• Meanwhile, Beyond Meat (BYND) makes up less than 1% of the fund’s assets…

Beyond Meat makes plant-based “meat.” If you’ve been reading my essays, you know its story well by now.

Beyond Meat achieved one of the most explosive IPOs in history. Individual investors first got a chance to buy it at around $53. It would rocket to $239 in about 3 months.

I know a few investors who made a killing with Beyond Meat. But it’s barely moved the needle for the Renaissance IPO ETF.

BYND is the 33rd-biggest holding in the fund. It accounts for less than 1% of its total holdings.

  • The Renaissance IPO ETF takes a “shotgun approach” to investing…

If you’ve ever seen duck hunting, you know how a shotgun works. Instead of firing one bullet, it sprays lots of tiny metal pellets across a wide area.

This boosts your chances of hitting a moving target. But it’s also imprecise.

This is how the Renaissance ETF invests in IPOs. It scatters its capital across dozens of stocks.

It doesn’t matter if a recently IPO’d business is growing, shrinking, profitable, or unprofitable.

It doesn’t matter if it sells cutting-edge software or sacks of dog food.

If a company went public recently, the IPO ETF will buy its shares.

Now, the shotgun approach works well with some markets. But it’s not the best way to invest in IPOs.

Sure... even with the drawbacks I just explained, the Renaissance IPO ETF is still beating the market this year. But it’s also leaving tons of money on the table. Imagine if it had tilted its allocation toward a few big winning IPOs... or simply excluded a few of the big losers.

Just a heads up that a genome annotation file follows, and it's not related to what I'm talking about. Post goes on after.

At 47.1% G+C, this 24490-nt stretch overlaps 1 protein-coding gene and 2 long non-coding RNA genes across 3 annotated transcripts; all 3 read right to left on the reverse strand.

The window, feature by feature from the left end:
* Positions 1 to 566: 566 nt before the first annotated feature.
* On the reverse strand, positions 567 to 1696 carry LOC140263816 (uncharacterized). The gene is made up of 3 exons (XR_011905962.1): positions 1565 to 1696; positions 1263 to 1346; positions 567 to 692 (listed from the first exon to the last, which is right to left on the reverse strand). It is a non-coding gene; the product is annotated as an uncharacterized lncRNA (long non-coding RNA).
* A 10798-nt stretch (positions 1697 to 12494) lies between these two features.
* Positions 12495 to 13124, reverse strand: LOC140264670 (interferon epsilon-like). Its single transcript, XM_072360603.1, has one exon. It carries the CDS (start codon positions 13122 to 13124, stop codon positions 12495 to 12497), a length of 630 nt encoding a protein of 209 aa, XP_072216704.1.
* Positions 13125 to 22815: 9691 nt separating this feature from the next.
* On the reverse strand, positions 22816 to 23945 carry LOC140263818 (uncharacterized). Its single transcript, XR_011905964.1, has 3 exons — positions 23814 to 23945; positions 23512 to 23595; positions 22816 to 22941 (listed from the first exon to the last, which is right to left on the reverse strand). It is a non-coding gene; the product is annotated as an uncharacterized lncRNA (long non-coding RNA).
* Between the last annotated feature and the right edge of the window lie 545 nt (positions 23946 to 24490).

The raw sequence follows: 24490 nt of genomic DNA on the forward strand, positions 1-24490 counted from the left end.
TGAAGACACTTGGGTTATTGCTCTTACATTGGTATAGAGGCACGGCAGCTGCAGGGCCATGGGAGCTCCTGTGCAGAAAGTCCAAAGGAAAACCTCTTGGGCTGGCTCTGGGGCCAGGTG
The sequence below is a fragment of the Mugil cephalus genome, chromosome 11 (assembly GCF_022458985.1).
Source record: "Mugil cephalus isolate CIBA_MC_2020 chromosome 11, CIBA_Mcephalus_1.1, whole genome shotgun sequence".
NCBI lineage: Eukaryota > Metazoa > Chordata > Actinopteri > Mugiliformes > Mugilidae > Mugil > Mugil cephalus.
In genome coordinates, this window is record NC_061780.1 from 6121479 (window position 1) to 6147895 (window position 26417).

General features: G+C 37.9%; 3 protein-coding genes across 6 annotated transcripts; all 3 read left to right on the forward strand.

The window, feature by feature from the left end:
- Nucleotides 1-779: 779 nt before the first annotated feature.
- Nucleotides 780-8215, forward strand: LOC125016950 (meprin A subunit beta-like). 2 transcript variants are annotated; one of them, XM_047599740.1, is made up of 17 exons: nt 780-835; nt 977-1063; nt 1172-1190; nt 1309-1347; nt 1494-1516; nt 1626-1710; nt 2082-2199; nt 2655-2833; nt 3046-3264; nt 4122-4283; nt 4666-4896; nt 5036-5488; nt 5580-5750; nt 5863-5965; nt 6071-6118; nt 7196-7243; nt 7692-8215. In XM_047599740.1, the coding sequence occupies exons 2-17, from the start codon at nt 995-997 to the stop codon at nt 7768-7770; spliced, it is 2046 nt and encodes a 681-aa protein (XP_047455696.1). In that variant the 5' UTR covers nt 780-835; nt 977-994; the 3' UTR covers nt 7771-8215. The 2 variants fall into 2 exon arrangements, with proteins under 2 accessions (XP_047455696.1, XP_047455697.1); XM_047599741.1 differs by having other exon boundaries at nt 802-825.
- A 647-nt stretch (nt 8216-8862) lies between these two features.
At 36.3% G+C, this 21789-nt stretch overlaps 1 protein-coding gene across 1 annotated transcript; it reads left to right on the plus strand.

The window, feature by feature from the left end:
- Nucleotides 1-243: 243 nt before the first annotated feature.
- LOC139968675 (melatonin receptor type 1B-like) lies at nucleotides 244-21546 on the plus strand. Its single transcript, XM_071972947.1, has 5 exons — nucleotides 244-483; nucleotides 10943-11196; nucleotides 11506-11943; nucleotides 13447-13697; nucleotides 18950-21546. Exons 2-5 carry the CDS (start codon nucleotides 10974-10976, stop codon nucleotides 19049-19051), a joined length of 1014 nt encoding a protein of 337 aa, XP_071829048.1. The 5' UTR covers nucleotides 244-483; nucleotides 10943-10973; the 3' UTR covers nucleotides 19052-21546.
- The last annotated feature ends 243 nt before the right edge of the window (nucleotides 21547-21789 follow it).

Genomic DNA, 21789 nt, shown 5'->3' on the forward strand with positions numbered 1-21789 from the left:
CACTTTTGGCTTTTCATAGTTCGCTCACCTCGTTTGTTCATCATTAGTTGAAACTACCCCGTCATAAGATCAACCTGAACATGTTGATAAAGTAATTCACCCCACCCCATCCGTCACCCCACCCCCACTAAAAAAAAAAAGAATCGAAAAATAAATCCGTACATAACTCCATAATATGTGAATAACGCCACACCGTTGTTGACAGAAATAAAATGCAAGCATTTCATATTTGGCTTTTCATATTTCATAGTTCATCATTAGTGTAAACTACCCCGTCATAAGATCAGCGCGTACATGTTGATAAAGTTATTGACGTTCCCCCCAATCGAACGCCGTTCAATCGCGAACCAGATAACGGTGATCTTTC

If you really want to make a killing in IPOs, you need to swap the shotgun for a sniper rifle. More important, adopt a sniper’s mentality.

A good sniper is extremely selective about the shots he takes. He will hide in the grass for days, waiting for the perfect shot before pulling the trigger.

The hard truth is most IPOs don’t deserve your money. But the 1 in 5 that do can make a real difference in your financial life.

So, buying the IPO ETF is fine if you just want a taste of IPO returns. But if you’re after 5 and 10 baggers, you have to act like a sniper and target the best individual IPOs.

  • Here are a few things to consider before pulling the trigger on an IPO…

Don’t fall for hype: In recent years, the biggest IPOs have been the ones to avoid. Just look at how Uber, Spotify, and Lyft (LYFT) have performed.

Not even mighty Facebook (FB) could live up to its pre-IPO hype. Its share price plummeted 54% in the five months after its IPO, before it bottomed out and went on to hand out a 1,000% gain.

This didn’t happen because Facebook is a bad company. Facebook plunged because it went public at an absurd $104 billion valuation. It couldn’t live up to the initial hype.

Look out for insider selling: This is a huge red flag.

Insider selling is when a director, officer, or high-ranking executive sells their shares.

These people typically have big stakes in a company. They have the most to gain—or potentially lose—from the company going public.

If they’re dumping shares before an IPO, it shows they don’t have high hopes for the stock. Maybe they think the company’s overvalued. Or maybe there are serious problems that the public don’t know about yet.

In any case, I’ll steer clear of any IPO when an insider is dumping shares.

Talk to you next week.

Justin Spittler
Hanoi, Vietnam